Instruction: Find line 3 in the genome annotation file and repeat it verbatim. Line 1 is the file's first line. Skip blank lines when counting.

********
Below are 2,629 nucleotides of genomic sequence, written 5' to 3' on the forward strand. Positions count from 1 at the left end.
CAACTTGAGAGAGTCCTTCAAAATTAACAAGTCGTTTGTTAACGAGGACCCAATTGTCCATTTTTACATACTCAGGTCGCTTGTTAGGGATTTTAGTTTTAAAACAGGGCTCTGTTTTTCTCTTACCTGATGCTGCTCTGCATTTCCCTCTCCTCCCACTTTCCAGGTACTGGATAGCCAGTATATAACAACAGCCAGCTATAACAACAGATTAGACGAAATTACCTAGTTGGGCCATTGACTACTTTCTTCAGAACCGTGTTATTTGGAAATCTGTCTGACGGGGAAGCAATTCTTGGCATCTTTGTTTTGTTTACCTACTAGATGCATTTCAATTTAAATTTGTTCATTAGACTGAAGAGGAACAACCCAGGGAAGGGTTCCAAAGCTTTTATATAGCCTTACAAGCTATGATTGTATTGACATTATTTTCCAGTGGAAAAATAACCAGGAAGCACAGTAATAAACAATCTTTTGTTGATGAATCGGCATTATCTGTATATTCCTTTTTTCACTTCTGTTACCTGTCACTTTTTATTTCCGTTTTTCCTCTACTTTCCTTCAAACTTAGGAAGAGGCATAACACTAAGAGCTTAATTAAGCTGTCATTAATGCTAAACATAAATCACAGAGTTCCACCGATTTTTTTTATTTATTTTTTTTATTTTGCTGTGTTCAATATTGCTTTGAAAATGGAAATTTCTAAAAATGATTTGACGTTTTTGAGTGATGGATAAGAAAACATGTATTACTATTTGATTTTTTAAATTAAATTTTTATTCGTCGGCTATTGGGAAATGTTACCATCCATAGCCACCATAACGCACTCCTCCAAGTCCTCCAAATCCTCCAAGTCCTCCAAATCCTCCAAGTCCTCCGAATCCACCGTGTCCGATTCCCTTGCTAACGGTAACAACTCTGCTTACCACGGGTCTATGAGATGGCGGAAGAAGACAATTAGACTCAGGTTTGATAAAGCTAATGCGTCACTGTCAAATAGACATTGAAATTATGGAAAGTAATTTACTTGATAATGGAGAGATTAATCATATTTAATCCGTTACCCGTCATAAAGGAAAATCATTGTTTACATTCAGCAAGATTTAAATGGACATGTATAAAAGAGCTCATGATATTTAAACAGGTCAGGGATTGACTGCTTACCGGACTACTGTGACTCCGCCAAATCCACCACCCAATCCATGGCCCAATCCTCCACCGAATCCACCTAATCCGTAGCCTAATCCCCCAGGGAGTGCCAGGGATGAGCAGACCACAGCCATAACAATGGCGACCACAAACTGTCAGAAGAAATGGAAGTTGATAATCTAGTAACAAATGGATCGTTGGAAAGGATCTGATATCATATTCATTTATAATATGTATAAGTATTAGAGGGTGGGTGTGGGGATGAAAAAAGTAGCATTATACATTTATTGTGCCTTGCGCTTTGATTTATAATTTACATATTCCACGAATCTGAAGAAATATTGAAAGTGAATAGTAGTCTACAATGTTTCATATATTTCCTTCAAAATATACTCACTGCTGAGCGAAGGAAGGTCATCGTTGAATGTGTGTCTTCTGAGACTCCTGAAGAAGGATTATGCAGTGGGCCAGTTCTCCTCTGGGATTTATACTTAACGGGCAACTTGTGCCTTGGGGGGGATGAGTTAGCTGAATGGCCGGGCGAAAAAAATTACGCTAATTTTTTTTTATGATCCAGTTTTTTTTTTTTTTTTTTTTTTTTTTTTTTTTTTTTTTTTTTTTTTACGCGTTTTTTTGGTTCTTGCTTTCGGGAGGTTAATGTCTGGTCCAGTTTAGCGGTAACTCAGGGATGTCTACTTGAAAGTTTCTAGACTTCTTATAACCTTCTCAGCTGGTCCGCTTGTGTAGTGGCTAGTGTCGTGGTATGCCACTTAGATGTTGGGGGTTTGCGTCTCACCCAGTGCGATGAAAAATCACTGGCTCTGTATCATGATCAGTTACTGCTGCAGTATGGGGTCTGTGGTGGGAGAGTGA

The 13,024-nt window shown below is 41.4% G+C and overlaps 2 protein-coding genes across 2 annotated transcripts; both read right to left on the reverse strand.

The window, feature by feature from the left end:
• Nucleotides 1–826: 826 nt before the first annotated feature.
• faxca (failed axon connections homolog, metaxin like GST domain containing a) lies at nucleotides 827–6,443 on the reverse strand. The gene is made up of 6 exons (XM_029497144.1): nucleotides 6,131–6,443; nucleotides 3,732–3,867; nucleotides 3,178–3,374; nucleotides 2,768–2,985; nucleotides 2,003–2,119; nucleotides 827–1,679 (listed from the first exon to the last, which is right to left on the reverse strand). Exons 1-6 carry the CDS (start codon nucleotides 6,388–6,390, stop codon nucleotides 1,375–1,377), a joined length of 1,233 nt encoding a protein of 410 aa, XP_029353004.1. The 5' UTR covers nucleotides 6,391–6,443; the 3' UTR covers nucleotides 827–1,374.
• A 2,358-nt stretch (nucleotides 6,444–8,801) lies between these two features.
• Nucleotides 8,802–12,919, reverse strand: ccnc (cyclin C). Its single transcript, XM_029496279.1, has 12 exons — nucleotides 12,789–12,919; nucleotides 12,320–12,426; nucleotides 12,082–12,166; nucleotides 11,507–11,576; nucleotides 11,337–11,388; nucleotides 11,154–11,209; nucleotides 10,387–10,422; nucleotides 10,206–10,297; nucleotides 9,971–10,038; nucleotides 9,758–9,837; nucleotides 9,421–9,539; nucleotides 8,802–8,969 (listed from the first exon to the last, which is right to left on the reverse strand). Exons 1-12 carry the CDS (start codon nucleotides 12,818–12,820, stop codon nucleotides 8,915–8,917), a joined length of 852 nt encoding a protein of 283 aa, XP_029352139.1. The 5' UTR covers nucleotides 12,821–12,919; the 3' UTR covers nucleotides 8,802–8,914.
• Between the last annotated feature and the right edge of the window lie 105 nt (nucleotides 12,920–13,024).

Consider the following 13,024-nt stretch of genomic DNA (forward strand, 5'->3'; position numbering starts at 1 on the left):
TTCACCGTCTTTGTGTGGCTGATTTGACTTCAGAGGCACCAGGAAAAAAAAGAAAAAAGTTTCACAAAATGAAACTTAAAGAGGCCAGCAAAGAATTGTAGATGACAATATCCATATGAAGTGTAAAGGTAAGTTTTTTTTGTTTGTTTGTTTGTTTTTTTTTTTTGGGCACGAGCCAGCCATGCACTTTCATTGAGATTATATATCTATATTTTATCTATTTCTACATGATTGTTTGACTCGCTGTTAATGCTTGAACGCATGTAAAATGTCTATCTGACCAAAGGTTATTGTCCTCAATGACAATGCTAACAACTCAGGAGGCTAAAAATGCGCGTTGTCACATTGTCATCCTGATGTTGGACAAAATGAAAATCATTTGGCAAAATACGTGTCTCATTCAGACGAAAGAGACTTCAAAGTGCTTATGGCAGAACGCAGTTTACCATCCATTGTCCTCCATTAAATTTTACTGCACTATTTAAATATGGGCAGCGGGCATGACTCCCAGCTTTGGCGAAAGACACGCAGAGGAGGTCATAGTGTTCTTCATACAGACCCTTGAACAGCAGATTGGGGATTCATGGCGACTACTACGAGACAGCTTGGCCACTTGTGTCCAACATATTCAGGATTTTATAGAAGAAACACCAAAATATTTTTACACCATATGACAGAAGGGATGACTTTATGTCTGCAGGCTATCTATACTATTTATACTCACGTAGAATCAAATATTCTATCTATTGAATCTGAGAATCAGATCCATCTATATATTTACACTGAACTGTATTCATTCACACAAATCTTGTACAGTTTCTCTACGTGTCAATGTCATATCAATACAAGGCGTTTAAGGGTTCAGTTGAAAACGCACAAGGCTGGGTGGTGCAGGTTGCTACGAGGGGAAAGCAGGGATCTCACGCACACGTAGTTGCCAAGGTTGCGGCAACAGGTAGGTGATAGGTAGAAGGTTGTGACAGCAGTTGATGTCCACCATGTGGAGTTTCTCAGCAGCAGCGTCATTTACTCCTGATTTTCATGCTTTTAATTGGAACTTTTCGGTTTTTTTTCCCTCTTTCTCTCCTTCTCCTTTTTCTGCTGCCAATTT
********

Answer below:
The 13,024-nt window shown below is 41.4% G+C and overlaps 2 protein-coding genes across 2 annotated transcripts; both read right to left on the reverse strand.